Sunday, February 9, 2014

The women of USA hockey beat the Finnish team

Yesterday was the first hockey game for the women of Team USA, and they took on the team from Finland. The game started at noon which meant that I had to be at the rink by 10am, to secure a good shooting position on the glass. This was not an easy task since after shooting and editing the photos from opening ceremonies, I did not get to sleep until 3am.


As I arrived at the rink, I saw our team outside getting warmed up. Just like in the NHL, they play some soccer to warm up. I quickly grabbed one of my cameras, put on the fisheye lens and shot some photos of them. But, as always, I wanted to get something different. So...


...knowing the girls well enough to ask...I suggested that I lay down in the middle of them and shoot up on the warm ups. We all had a good laugh and they kicked the ball around and tried to avoid kicking me. :)


At the Vancouver Olympics, getting a shooting position on the glass for the women's games wasn't too difficult, as they had a lot of positions. This time is different. There is really only one side of the ice to shoot from, and many of the large agencies and broadcasters have permanent spots which are reserved for them. But, after some negotiating with the venue photo manager, I got the spot I wanted. Then it was waiting time. Even though the game had not started yet, that does not mean that there are no good shots. I always scan the crowd for interesting fans, and grabbed this image for the USA Hockey web site.


Then it was time for the game to begin, and the girls did their customary huddle at the net. For shooting this event, I used two Canon 1DX cameras, one with the 70-200 2.8 lens and one with the Sigma 15mm fisheye lens.


Right off the bat, the American team scored a goal, and since it was at the other side of the rink, I could not get a good shot of the goal. But, I looked over at Jessie, the goaltender, and she had a big smile on her face as she went over to congratulate her teammates.


And then the game evened out a bit more and I went to work shooting the action. I was a little frustrated by the fact that 2/3 of the action was away from my shooting position, since I normally always sit on the side where my team shoots twice.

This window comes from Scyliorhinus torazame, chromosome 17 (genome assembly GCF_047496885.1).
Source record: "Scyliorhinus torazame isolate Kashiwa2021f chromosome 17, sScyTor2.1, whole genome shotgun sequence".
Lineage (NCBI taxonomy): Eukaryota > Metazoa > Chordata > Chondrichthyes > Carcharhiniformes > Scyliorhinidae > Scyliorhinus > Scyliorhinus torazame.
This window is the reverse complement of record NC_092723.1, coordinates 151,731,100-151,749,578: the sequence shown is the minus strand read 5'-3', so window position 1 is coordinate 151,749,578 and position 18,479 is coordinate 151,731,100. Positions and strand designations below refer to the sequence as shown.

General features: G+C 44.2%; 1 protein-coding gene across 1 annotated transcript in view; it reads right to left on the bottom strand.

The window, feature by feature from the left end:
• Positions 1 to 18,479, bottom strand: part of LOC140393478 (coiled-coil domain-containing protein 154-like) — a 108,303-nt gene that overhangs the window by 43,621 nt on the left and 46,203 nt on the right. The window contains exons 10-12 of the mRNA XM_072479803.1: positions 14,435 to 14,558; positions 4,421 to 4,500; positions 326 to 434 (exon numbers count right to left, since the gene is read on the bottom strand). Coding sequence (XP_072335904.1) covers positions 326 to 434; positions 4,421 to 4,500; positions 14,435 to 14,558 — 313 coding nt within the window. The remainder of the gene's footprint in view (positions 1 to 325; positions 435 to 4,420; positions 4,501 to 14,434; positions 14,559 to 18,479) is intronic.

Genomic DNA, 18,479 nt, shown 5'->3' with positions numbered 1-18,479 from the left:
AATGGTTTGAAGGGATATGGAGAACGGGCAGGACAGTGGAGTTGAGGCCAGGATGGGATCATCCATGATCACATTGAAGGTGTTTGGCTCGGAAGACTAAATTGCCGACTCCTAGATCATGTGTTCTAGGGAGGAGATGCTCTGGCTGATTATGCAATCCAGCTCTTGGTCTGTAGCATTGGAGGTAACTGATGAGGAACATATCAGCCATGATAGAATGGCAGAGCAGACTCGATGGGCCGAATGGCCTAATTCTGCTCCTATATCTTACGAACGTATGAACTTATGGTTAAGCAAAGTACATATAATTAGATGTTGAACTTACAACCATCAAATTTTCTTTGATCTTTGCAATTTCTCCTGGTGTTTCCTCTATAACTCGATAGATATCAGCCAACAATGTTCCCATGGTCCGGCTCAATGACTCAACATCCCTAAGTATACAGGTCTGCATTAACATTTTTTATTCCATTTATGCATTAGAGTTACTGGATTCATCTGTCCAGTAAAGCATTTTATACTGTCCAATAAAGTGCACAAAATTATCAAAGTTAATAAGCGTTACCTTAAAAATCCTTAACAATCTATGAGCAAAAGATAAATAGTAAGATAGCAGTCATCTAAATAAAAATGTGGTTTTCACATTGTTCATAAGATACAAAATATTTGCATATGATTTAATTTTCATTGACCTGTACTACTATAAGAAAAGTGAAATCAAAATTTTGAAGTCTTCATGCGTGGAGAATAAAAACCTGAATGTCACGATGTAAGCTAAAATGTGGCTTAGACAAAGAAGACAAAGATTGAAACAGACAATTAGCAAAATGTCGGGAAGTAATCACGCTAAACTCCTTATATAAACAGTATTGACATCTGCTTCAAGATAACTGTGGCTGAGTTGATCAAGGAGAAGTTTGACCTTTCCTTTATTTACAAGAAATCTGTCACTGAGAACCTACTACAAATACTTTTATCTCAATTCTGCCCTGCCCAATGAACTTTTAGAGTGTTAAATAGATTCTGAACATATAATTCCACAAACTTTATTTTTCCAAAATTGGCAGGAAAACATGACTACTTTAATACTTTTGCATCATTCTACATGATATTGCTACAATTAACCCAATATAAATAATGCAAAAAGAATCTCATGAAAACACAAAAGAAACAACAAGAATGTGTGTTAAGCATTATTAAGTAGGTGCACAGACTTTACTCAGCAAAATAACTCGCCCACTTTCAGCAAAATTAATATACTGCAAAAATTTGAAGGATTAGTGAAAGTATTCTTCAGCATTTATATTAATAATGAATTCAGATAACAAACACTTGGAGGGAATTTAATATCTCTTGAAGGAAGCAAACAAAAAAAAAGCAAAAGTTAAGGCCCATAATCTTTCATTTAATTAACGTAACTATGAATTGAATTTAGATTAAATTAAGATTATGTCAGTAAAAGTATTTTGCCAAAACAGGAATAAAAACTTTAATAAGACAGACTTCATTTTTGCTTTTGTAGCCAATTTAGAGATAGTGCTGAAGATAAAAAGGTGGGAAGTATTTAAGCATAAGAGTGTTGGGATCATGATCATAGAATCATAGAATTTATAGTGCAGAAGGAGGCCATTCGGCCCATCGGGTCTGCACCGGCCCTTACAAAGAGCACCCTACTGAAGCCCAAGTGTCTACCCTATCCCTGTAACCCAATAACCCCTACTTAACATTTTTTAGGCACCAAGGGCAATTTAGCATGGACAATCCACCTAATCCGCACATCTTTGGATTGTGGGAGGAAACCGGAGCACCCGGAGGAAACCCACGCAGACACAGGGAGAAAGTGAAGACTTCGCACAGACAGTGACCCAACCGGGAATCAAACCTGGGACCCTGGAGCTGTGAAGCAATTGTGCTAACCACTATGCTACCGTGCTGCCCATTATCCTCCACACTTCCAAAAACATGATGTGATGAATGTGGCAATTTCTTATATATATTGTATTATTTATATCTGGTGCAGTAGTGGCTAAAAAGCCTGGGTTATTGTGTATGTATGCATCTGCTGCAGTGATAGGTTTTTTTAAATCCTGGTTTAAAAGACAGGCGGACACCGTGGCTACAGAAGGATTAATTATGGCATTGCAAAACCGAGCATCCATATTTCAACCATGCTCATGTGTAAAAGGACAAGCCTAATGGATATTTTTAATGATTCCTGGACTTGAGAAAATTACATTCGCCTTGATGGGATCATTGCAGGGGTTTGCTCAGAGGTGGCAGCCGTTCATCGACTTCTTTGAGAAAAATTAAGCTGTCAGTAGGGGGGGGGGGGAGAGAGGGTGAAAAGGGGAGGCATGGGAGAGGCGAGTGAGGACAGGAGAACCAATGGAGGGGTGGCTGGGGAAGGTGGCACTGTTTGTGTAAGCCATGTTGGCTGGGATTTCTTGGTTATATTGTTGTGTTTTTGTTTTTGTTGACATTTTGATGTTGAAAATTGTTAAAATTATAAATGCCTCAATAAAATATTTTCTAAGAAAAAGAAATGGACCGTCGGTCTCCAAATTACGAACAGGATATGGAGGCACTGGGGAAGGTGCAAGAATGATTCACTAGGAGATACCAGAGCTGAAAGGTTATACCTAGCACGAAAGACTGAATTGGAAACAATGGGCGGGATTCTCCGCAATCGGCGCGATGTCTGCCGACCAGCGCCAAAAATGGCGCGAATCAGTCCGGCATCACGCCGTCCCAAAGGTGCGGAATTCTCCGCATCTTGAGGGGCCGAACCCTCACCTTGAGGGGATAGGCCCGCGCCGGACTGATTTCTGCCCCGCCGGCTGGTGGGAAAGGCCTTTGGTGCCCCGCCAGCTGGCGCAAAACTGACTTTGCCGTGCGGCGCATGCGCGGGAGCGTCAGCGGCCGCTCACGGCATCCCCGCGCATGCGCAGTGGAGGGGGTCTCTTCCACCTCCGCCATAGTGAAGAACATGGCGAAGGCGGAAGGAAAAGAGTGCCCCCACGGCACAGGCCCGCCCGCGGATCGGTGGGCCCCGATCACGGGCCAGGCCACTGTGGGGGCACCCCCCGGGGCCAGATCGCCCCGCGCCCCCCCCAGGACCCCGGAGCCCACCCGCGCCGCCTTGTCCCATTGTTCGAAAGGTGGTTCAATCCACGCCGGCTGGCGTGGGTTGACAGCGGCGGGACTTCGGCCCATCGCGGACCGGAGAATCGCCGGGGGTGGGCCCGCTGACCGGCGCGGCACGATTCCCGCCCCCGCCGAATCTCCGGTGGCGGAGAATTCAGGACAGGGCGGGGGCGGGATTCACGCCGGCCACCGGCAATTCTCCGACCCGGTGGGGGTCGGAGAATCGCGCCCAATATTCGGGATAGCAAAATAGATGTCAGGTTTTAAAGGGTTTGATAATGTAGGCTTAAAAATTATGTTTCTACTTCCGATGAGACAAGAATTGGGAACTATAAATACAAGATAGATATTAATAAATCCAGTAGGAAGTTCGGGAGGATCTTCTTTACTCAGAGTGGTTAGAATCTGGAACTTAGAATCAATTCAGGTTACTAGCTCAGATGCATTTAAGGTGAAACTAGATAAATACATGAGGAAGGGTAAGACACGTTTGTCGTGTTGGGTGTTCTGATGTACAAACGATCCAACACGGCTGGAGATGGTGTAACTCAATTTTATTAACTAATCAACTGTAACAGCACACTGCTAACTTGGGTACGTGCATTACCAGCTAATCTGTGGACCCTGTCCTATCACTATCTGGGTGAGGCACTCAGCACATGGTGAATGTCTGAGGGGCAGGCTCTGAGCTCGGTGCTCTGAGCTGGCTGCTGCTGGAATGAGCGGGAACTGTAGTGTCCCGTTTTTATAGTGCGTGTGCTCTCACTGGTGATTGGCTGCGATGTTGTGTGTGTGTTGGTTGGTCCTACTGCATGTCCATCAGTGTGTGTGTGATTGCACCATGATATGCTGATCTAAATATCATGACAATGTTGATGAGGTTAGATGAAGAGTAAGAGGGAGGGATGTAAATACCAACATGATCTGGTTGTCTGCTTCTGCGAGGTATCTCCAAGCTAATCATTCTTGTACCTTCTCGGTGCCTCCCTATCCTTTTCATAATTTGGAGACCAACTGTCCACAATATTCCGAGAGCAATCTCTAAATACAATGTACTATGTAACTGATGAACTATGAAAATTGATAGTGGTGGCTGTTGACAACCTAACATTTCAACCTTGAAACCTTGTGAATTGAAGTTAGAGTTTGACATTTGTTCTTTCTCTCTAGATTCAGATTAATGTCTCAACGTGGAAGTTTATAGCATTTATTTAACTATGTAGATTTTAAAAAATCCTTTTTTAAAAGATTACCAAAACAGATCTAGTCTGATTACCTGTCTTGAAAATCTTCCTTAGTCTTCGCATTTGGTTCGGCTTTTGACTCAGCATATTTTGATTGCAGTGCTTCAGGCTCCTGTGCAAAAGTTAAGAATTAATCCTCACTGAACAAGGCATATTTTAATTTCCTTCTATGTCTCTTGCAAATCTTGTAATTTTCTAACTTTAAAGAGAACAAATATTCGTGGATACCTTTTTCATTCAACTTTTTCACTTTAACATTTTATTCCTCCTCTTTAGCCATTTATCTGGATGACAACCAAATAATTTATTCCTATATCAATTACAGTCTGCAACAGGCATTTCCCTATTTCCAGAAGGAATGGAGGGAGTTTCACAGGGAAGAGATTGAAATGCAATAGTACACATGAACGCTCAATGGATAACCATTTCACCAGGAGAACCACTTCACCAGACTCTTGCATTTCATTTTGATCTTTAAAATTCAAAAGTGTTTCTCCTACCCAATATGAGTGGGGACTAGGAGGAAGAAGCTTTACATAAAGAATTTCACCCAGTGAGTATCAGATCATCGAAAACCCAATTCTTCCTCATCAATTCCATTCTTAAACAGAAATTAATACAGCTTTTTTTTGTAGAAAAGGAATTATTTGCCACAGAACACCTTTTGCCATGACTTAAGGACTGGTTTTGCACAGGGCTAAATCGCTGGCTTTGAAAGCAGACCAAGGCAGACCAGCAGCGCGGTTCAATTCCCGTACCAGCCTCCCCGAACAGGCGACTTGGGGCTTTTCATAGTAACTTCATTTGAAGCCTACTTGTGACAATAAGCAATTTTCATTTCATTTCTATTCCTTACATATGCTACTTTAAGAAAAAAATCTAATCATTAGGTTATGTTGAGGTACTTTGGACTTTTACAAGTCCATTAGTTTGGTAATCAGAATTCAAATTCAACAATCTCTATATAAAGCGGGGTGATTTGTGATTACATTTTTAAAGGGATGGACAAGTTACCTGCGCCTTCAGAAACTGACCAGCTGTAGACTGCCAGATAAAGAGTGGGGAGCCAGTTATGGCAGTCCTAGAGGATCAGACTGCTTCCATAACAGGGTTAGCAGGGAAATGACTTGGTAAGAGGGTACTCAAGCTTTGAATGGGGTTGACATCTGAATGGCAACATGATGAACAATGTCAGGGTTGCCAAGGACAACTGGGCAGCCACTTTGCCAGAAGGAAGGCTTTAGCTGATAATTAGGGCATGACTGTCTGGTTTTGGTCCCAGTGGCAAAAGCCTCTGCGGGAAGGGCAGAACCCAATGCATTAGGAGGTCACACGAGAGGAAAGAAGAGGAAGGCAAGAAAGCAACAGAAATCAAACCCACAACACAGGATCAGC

I love the action in front of the net.


One good thing about this shooting position, is that I was right next to the team bench. Which meant that I could get up and shoot photos of the players and coaches during the game.


Part of my job is to get good shots of the athletes, even when not in full action.


Here is one of my favorite photos from the game, as Kelli Stack gets a great scoring chance.


Here, Amanda Kessel clanks the puck off of the goalpost. So close!


Monique Lamoureaux, one of the twins on the team, taking a shot.


The Finnish goaltender not looking very happy after the U.S. scored another goal against her.


Here is Jenni Hiirikoski doing her best to clear the zone from behind their own net. I saw this photo on the back of the camera, just after shooting it, and loved the fact that she is in mid-air. I also like that the puck is still in the frame.


The U.S. scores again!


Here are some of the fisheye shots from the game.


As the women were waiting to come out for the third period, I reached the camera out and grabbed some photos of them in the hallway.


Here is the equipment manager, who is a really nice guy. We were joking around before the game, and I decided to grab a photo for him. I waved for him to come over by the hockey sticks and got this.


And then, two and half hours later, the game was over and the Americans prevailed.

To be honest, I was not very happy with my photos from this game. So, I stayed at the venue to write the last blog and then went back onto the ice to shoot some of the Canadian hockey game. I decided to change some of the focusing settings on the Canon 1DX, and found that I had sharper images. Tomorrow I hope to get a better "take rate".

FYI - many of you have asked how I have time to blog while doing everything else. Well...it ain't easy. Time is always against you at the Olympics, with so much to shoot and then needing time to edit and submit. But I love sharing this experience with everyone, so sleep can wait. Actually, I am writing this blog on a press bus as I head up to the mountains. I am hoping to cover some new sports today and tonight. Maybe some slope style, luge and ski jumping. Time will tell!